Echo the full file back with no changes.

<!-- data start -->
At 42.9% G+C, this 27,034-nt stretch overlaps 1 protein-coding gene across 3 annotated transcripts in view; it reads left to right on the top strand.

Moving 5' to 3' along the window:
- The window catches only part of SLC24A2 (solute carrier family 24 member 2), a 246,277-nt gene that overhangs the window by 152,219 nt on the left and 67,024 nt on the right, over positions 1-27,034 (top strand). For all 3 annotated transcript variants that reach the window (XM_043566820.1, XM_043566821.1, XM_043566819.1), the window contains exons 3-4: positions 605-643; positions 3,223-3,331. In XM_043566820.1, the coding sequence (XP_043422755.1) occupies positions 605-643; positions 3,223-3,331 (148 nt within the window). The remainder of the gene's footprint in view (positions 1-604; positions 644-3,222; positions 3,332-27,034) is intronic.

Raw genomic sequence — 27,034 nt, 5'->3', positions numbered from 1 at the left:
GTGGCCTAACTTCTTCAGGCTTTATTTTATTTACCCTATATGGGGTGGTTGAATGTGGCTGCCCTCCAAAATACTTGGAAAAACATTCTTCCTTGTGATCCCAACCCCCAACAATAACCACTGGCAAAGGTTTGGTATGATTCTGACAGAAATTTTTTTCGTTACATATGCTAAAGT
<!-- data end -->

At 42.9% G+C, this 27,034-nt stretch overlaps 1 protein-coding gene across 3 annotated transcripts in view; it reads left to right on the top strand.

Moving 5' to 3' along the window:
- The window catches only part of SLC24A2 (solute carrier family 24 member 2), a 246,277-nt gene that overhangs the window by 152,219 nt on the left and 67,024 nt on the right, over positions 1-27,034 (top strand). For all 3 annotated transcript variants that reach the window (XM_043566820.1, XM_043566821.1, XM_043566819.1), the window contains exons 3-4: positions 605-643; positions 3,223-3,331. In XM_043566820.1, the coding sequence (XP_043422755.1) occupies positions 605-643; positions 3,223-3,331 (148 nt within the window). The remainder of the gene's footprint in view (positions 1-604; positions 644-3,222; positions 3,332-27,034) is intronic.

Raw genomic sequence — 27,034 nt, 5'->3', positions numbered from 1 at the left:
GTGGCCTAACTTCTTCAGGCTTTATTTTATTTACCCTATATGGGGTGGTTGAATGTGGCTGCCCTCCAAAATACTTGGAAAAACATTCTTCCTTGTGATCCCAACCCCCAACAATAACCACTGGCAAAGGTTTGGTATGATTCTGACAGAAATTTTTTTCGTTACATATGCTAAAGT